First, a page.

Search View Archive

Carol Becker

CAROL BECKER, raised in Brooklyn, is Dean of Columbia University School of the Arts. Her most recent collection of essays is entitled: Thinking in Place: Art, Action, and Cultural Production.

In Conversation

Orhan Pamuk with Carol Becker

On the occasion of the Columbia Alumni Association Forum, September 22, 2007, organized by Columbia University at La Bourse, historic site of the Paris Stock Exchange, Carol Becker, Dean of the School of the Arts, spoke with Orhan Pamuk.

In Conversation

SHIRIN NESHAT with Carol Becker & Phong Bui

Shirin Neshat’s new full-length feature Women without Men will be shown at the 66th Venice Film Festival (September 2–12, 2009) and the Toronto International Film Festival (September 10–19, 2009). One evening in July, Carol Becker, Dean of the School of the Arts at Columbia University, and Publisher Phong Bui, paid a visit to the SoHo loft which she shares with her partner, the artist Shoja Azari, to watch the near-final version of the film before its last minute revisions.

A SALUTE TO MARINA ABRAMOVIĆ

In Marina Abramović’s current retrospective at MoMA, Abramović performs every day, all day, for the entire duration of the exhibit. Visitors are invited to sit with the artist, across a table and stare into her eyes. I have already seen this exhibit three times and will surely go again, but I will not sit with Abramović.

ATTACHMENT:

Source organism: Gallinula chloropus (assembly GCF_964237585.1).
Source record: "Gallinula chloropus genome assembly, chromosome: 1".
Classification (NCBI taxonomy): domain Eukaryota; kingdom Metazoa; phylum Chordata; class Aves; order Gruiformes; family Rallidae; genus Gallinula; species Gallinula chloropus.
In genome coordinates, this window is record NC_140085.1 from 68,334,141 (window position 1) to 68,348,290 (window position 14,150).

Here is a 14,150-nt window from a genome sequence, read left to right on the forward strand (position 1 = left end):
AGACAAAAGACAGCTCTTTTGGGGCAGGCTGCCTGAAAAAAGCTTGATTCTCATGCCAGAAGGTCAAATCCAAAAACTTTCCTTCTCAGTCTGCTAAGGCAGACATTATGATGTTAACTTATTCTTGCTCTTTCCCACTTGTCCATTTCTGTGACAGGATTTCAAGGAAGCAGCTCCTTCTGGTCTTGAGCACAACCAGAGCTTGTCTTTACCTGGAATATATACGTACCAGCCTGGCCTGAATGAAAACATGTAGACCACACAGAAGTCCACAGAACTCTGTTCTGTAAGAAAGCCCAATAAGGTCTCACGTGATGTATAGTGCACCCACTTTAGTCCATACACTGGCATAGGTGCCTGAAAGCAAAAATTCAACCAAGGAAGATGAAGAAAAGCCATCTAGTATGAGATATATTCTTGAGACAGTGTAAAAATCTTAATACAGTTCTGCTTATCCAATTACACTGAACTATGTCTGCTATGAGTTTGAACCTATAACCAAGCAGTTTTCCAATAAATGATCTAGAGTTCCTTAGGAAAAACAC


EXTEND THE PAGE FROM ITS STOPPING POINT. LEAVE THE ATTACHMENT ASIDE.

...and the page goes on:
In Conversation

UTOPIAN STRATEGIES: Artists Anticipate their Audiences

Artists are concerned with the question of audience—the relationship between objects and/or process and audience. They are also concerned with art’s ability to mirror the sociopolitical reality and, in fact, to even transform it.

Marcia Tucker 1940–2006

I met Marcia in the late ’80s when I first started writing about art and artists, and in Marcia I found a wonderful friend.

In Conversation

LIN HIXSON and MATTHEW GOULISH with Carol Becker

Director and writer Lin Hixson and performer, writer, and dramaturg Matthew Goulish, both based in Chicago, spent 20 years working with the company Goat Island. That company developed and performed nine unique pieces over 20 years in locations around the world. After a two-year process of marking the end, the company disbanded.

ADVERTISEMENTS
close

The Brooklyn Rail

NOV 2019

All Issues